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Tuesday, July 26, 2016
The scorching summer heat and the discomfort that comes with it affects everyone, but for people with heart conditions, it could be a matter of life and death.
Experts urge people with cardiovascular disease to take extra precautions during the summer months to avoid major health problems.
It doesn't take a lot of exertion for those with heart conditions to become ill during hot weather spells. Strenuous activities in this weather can cause heat exhaustion or heat stroke in healthy individuals. Those who have heart problems have a two-fold chance of being affected by heat and can even die from extreme heat stress.
Our bodies typically maintain a temperature of about 98.6 degrees, and the body instantly tries to cool itself down by sweating and dilating blood vessels if its temperature even rises slightly.
The evaporating sweat cools the body, and as a result of the larger blood vessel size, the heart beats faster and blood pressure decreases.
Increased heart rate and lower blood pressure can cause problems for those with heart disease.
It can be very stressful on the cardiovascular system. People with weaker hearts may not be able to pump blood efficiently enough to keep the body cool and the blood pressure at a high enough level. As a result, body temperatures may rise to dangerous levels.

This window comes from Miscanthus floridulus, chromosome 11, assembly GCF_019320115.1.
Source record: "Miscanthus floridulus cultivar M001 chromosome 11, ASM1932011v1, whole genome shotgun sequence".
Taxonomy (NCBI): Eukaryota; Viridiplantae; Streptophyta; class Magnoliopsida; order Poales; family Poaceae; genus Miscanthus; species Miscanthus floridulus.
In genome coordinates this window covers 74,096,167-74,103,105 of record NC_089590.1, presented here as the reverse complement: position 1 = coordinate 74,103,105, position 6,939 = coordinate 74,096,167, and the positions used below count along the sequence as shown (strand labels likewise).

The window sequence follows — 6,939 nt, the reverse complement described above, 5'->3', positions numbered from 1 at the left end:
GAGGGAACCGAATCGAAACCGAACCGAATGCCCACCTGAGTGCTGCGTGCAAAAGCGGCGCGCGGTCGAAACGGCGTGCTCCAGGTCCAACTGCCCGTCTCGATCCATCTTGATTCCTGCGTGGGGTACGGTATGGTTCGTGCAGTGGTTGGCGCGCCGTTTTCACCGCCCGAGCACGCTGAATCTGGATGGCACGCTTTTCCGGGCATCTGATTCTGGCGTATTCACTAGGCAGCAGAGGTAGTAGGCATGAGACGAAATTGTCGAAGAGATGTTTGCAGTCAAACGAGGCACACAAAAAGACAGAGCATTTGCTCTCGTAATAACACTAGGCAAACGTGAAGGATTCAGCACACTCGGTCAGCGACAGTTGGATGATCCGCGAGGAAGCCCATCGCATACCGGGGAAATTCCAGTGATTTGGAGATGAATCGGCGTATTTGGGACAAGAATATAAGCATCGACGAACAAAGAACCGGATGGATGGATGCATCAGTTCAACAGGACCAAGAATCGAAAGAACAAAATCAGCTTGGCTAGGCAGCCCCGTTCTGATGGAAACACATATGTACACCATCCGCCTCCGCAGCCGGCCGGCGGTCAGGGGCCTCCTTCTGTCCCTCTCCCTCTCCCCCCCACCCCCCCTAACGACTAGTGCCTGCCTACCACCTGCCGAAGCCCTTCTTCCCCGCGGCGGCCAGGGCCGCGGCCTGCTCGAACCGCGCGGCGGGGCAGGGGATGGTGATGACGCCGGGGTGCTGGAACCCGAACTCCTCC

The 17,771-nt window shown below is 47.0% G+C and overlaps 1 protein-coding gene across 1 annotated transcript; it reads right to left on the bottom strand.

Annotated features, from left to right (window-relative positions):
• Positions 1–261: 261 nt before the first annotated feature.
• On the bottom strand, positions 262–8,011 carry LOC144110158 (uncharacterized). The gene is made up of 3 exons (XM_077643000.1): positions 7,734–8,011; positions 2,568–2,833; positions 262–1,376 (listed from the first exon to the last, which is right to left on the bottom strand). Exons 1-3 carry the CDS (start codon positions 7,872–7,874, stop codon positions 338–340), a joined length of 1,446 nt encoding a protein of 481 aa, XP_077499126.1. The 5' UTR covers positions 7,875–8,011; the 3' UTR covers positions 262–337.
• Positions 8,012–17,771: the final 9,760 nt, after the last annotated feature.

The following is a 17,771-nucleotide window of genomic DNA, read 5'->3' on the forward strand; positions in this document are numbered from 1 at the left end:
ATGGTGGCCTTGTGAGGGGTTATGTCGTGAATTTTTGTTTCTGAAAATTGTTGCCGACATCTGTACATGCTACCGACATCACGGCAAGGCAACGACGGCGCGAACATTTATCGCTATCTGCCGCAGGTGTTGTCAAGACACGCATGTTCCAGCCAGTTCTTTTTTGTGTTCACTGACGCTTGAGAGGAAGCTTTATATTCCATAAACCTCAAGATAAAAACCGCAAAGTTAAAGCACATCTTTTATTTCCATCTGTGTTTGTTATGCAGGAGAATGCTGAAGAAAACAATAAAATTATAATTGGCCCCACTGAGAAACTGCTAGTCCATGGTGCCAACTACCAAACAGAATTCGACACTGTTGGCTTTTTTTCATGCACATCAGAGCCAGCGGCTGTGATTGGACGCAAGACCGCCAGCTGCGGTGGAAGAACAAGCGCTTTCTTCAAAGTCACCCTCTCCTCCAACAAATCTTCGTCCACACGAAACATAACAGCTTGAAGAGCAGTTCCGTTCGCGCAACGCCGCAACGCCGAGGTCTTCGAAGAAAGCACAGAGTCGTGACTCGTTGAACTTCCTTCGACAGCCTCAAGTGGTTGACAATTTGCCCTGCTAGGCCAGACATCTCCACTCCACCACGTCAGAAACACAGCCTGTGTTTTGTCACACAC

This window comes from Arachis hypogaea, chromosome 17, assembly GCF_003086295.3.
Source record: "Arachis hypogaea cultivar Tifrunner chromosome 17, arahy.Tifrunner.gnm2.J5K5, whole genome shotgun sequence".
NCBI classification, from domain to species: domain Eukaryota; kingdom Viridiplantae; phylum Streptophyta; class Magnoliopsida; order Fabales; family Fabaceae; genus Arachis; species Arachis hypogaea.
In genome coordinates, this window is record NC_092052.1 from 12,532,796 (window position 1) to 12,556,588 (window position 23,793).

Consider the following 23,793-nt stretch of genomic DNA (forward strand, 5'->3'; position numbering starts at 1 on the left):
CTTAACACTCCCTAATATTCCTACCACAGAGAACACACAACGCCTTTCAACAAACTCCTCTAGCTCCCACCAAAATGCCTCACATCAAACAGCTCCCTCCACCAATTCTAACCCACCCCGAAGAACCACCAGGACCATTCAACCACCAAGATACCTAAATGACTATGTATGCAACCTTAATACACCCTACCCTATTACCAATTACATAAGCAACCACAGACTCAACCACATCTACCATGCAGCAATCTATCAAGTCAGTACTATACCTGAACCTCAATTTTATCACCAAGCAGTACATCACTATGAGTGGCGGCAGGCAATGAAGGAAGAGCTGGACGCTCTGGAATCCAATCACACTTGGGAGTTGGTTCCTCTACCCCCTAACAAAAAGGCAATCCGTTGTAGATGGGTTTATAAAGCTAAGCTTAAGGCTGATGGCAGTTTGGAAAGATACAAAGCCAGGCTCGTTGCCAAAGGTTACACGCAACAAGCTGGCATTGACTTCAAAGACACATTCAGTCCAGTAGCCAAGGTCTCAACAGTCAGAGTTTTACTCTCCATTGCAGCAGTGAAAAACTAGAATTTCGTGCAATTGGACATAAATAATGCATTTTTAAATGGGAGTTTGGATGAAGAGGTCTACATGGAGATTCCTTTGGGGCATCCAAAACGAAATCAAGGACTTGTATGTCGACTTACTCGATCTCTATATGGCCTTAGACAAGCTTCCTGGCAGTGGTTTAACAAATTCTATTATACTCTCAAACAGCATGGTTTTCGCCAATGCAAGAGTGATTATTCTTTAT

Some medications taken by heart patients could also cause problems in extreme heat.
Beta-blockers, which are commonly prescribed to people with heart conditions, can prevent the heart from beating as rapidly as it needs to during hot weather, thereby limiting the body's ability to cool down.
In order to stay healthy in hot weather, people with heart disease should:
It is a good idea to check on friends, coworkers and loved ones regularly if the heart condition is really serious.
Taking the proper precautions can significantly reduce chances of suffering from heat-related illness. It's important to know your risks and to pay attention to your body's warning signs while still enjoying your summer.
This article originally appeared in UC Health Line (7/24/08), a service of the University of Cincinnati Academic Health Center Public Relations Department and was adapted for use on NetWellness with permission, 2006.
Last Reviewed: Jul 28, 2008
Neal Weintraub, MD
College of Medicine
University of Cincinnati